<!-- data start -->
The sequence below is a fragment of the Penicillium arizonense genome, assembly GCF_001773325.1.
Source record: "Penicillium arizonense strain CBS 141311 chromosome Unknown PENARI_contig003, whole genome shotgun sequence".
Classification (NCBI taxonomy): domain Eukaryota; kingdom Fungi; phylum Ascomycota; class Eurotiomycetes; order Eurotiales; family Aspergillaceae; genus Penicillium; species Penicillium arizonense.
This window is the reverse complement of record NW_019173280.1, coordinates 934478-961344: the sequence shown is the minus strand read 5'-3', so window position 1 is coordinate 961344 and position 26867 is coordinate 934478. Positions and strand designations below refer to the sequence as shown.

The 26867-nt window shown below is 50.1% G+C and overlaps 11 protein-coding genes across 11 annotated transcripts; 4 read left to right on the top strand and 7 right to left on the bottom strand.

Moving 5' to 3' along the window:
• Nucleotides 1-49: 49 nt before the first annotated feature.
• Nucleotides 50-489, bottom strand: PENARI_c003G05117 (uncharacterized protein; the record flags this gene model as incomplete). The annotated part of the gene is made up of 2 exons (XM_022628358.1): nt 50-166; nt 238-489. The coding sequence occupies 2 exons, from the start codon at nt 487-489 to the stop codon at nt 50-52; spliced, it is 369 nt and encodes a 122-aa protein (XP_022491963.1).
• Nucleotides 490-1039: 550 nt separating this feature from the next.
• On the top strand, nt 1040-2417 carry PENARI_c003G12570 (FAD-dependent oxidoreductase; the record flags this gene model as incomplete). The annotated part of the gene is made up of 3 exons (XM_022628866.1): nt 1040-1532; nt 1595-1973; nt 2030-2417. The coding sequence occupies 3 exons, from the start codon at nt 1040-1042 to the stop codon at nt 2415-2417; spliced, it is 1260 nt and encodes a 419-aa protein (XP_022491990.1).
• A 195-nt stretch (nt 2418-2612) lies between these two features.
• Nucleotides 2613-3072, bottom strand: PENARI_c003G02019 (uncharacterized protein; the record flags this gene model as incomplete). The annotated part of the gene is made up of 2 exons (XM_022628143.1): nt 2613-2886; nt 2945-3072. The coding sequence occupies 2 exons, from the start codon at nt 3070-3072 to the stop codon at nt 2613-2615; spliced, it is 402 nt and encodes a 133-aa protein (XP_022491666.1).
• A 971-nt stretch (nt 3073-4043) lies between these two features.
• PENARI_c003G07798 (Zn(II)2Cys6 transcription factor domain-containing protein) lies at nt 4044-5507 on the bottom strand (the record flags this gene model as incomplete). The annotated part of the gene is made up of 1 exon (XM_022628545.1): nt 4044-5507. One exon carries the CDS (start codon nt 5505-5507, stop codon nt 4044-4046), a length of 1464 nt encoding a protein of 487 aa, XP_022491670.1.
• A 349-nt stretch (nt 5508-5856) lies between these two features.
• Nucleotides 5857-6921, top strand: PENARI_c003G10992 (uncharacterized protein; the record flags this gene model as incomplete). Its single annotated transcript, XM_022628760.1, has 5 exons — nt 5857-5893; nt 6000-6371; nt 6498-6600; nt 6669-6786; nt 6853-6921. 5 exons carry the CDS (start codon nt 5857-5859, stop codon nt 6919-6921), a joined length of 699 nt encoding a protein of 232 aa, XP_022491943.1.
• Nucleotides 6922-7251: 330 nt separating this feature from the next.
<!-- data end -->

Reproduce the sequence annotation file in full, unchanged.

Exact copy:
The sequence below is a fragment of the Penicillium arizonense genome, assembly GCF_001773325.1.
Source record: "Penicillium arizonense strain CBS 141311 chromosome Unknown PENARI_contig003, whole genome shotgun sequence".
Classification (NCBI taxonomy): domain Eukaryota; kingdom Fungi; phylum Ascomycota; class Eurotiomycetes; order Eurotiales; family Aspergillaceae; genus Penicillium; species Penicillium arizonense.
This window is the reverse complement of record NW_019173280.1, coordinates 934478-961344: the sequence shown is the minus strand read 5'-3', so window position 1 is coordinate 961344 and position 26867 is coordinate 934478. Positions and strand designations below refer to the sequence as shown.

The 26867-nt window shown below is 50.1% G+C and overlaps 11 protein-coding genes across 11 annotated transcripts; 4 read left to right on the top strand and 7 right to left on the bottom strand.

Moving 5' to 3' along the window:
• Nucleotides 1-49: 49 nt before the first annotated feature.
• Nucleotides 50-489, bottom strand: PENARI_c003G05117 (uncharacterized protein; the record flags this gene model as incomplete). The annotated part of the gene is made up of 2 exons (XM_022628358.1): nt 50-166; nt 238-489. The coding sequence occupies 2 exons, from the start codon at nt 487-489 to the stop codon at nt 50-52; spliced, it is 369 nt and encodes a 122-aa protein (XP_022491963.1).
• Nucleotides 490-1039: 550 nt separating this feature from the next.
• On the top strand, nt 1040-2417 carry PENARI_c003G12570 (FAD-dependent oxidoreductase; the record flags this gene model as incomplete). The annotated part of the gene is made up of 3 exons (XM_022628866.1): nt 1040-1532; nt 1595-1973; nt 2030-2417. The coding sequence occupies 3 exons, from the start codon at nt 1040-1042 to the stop codon at nt 2415-2417; spliced, it is 1260 nt and encodes a 419-aa protein (XP_022491990.1).
• A 195-nt stretch (nt 2418-2612) lies between these two features.
• Nucleotides 2613-3072, bottom strand: PENARI_c003G02019 (uncharacterized protein; the record flags this gene model as incomplete). The annotated part of the gene is made up of 2 exons (XM_022628143.1): nt 2613-2886; nt 2945-3072. The coding sequence occupies 2 exons, from the start codon at nt 3070-3072 to the stop codon at nt 2613-2615; spliced, it is 402 nt and encodes a 133-aa protein (XP_022491666.1).
• A 971-nt stretch (nt 3073-4043) lies between these two features.
• PENARI_c003G07798 (Zn(II)2Cys6 transcription factor domain-containing protein) lies at nt 4044-5507 on the bottom strand (the record flags this gene model as incomplete). The annotated part of the gene is made up of 1 exon (XM_022628545.1): nt 4044-5507. One exon carries the CDS (start codon nt 5505-5507, stop codon nt 4044-4046), a length of 1464 nt encoding a protein of 487 aa, XP_022491670.1.
• A 349-nt stretch (nt 5508-5856) lies between these two features.
• Nucleotides 5857-6921, top strand: PENARI_c003G10992 (uncharacterized protein; the record flags this gene model as incomplete). Its single annotated transcript, XM_022628760.1, has 5 exons — nt 5857-5893; nt 6000-6371; nt 6498-6600; nt 6669-6786; nt 6853-6921. 5 exons carry the CDS (start codon nt 5857-5859, stop codon nt 6919-6921), a joined length of 699 nt encoding a protein of 232 aa, XP_022491943.1.
• Nucleotides 6922-7251: 330 nt separating this feature from the next.